A group of Baltimore city charter schools has filed a lawsuit against the Baltimore city school system, alleging that the district's funding formula for charters violates state law and threatens their ability to serve thousands of students.
"We were hoping it would not come to this, but we've reached a point where we have to stand up for our children and families," said Danique Dolly, principal of City Neighbors High School, one of the schools that filed a suit Thursday in Circuit Court.
The schools say the district has not met its contractual obligations to charter schools, and a new funding formula announced this week would drastically reduce funding at 26 of the district's 34 schools, leaving more than one dozen of them struggling to pay for books and teachers.
The schools seek a monetary judgment of at least $75,000.
The schools are among the highest-performing in the city, and many have waiting lists: Afya Public Charter School, three City Neighbors charter schools, Green School of Baltimore, Patterson Park Public Charter School, Southwest Baltimore Charter School and Tunbridge Public Charter School.
Combined, the schools serve 3,600 of the district's 13,700 charter school students.
Dolly said in a statement that the city district is "backsliding from a more transparent system, where funds follow children to the classroom, to the old ways of controlling dollars and centralized decisions."
City schools CEO Gregory Thornton and School Board Chair Marnell Cooper said they had not yet reviewed the lawsuit but were "greatly disappointed" that it had been filed.
They said in a joint statement that the model proposed this week was an effort to "refine a model that ensures continuation of commensurate funding for all students and schools — charters and non-charters."
"It is unfortunate indeed that some charter operators have answered our invitation for continuing discussion by filing a lawsuit," they said.
The lawsuit is rooted in the annual dispute between district and charter leaders over the amount of money the district proposes to pay charters per pupil.
The formula presented by the school system this week proposed to fund charters based on the number of low-income students they serve, provide them with more cash in lieu of services, and charge them more administrative costs to reflect the district's expenses.
By law, the privately run public schools must receive cash in lieu of the services they don't receive from the district's central office, such as professional development. Charters are also responsible for paying for their own school buildings and maintenance.
This year, the per-pupil allocation came to $9,387.
Non-charter schools are funded similarly, but when central office services are deducted, they receive a little more than $5,300 per pupil in cash. They also receive additional funds for populations of students, like special education.
The district spends about $15,000 per student.
School officials have said a literal interpretation of the law would give charters about $13,000 per pupil, which the district cannot not afford. The city has the bulk of the state's charter schools, with 34 operating this year.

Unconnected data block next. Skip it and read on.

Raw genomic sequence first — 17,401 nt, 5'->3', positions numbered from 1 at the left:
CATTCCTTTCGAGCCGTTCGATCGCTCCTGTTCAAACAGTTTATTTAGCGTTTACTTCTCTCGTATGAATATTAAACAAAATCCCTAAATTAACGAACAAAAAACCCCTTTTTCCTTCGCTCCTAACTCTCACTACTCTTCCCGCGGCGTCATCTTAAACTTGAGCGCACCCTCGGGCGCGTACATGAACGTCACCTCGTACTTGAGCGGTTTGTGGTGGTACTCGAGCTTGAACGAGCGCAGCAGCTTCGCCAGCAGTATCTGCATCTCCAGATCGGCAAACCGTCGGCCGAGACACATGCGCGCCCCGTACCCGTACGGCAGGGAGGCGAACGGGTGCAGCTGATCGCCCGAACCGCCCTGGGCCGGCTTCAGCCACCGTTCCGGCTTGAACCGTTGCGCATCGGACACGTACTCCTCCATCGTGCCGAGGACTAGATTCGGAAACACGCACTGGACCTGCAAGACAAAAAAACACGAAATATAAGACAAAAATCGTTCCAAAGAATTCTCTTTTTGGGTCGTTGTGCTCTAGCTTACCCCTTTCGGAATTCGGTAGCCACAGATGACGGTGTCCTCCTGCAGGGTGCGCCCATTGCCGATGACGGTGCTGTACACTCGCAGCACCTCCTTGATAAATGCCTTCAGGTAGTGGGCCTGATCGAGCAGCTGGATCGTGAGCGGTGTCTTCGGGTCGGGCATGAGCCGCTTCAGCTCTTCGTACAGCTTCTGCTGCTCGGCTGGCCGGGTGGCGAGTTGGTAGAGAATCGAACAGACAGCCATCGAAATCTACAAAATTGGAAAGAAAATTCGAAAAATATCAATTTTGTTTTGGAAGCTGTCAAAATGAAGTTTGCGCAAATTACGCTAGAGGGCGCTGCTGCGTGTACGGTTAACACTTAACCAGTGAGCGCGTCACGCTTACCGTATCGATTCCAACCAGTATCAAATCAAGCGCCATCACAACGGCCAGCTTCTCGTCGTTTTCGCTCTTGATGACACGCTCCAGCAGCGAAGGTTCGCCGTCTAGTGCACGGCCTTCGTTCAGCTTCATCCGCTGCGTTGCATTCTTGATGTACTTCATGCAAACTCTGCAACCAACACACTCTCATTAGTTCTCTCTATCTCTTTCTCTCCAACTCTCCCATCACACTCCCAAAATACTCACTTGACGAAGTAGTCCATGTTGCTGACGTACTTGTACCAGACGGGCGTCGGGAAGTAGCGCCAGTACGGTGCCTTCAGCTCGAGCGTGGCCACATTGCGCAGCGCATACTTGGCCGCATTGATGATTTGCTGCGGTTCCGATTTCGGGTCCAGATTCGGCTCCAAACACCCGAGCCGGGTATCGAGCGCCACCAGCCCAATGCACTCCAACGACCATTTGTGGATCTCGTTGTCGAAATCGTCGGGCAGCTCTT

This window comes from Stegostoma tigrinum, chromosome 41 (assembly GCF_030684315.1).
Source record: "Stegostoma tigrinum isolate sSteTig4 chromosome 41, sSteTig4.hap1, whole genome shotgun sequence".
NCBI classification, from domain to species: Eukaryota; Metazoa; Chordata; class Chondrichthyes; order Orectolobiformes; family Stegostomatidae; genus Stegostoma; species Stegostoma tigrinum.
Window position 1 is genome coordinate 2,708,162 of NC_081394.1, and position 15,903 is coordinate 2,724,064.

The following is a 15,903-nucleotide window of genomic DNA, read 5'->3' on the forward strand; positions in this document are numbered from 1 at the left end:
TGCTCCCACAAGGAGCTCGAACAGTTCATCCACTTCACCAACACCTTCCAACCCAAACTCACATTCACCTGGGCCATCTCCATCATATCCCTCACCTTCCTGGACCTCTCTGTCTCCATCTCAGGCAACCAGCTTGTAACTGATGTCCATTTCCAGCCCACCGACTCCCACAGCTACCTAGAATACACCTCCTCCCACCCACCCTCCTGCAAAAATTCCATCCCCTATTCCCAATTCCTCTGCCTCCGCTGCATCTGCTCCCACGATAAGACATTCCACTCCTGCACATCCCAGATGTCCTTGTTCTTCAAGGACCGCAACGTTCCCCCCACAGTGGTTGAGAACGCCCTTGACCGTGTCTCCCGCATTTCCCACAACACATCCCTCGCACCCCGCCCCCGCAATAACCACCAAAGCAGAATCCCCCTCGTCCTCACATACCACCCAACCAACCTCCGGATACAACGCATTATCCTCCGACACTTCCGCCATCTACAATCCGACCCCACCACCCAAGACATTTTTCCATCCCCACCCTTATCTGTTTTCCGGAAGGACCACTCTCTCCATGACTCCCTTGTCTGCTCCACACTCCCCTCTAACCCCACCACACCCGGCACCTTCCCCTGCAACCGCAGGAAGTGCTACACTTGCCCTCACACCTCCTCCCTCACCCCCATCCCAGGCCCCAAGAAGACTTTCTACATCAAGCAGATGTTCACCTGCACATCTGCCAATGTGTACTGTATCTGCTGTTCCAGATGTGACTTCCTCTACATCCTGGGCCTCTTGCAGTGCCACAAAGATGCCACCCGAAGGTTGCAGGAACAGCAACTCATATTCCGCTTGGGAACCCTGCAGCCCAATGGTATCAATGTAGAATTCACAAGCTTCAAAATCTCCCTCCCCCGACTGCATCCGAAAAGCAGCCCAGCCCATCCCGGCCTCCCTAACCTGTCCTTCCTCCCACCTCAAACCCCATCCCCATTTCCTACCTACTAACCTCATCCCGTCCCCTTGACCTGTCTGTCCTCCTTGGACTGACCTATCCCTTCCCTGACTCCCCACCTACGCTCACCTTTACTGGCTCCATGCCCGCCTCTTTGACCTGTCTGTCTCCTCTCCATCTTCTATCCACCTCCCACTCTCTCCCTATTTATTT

"We would immediately have to cease all services to charter schools — from transportation to special education" said Ryan Hemminger, the system's budget director, in an interview earlier this year. "It would be complete chaos."
City school officials say that applying the formula literally would also create inequities because charters would get money meant for populations they don't serve, such as special education students, and allow them to get many administrative services for free.
After the formula is applied, they say, non-charter schools would be left to shoulder the district's financial burdens.
But charter leaders say the district has provided no supporting evidence, also required by law, to support those conclusions.
For years, district and charter leaders have tried to negotiate around the state's charter law to come up with a number they can agree on. The law would require the district take off 2 percent of administrative costs, and give charters a per-pupil allocation based on its remaining revenue.
Gov. Larry Hogan, who has tried to increase the number of charter schools by rewriting the state's charter law, attempted to solidify that formula in new charter school legislation this year. The General Assembly approved a version of the legislation without it.
Keiffer Mitchell, a special adviser to Hogan on education, said the administration hadn't been briefed on the district's new charter funding proposal.
The Baltimore Democrat, a former state lawmaker, said the governor would expect charter schools to be funded in accordance with the state law, which was reinforced by a Maryland Court of Appeals ruling in 2007.
"The governor remains committed to charter schools and making sure they're a thriving choice for parents not just in the City of Baltimore but across the state of Maryland," Mitchell said.
The charter schools do not specify how much per pupil they believe they are owed. Charter leaders say that's because the city district has not been transparent about its revenue and calculations.
In their lawsuits, they say the district "from year to year arbitrarily presented charter school operators with take-it-or-leave-it charter school per pupil figures derived using varying, or no, calculation methodology, inflated estimates of overall System enrollment, and unsupported and dubious financial and budget figures."
Charter leaders say the district announced its new formula after rejecting an attempt to resolve the matter in mediation.
City school officials said they would propose a transition plan to mitigate the impact to the schools.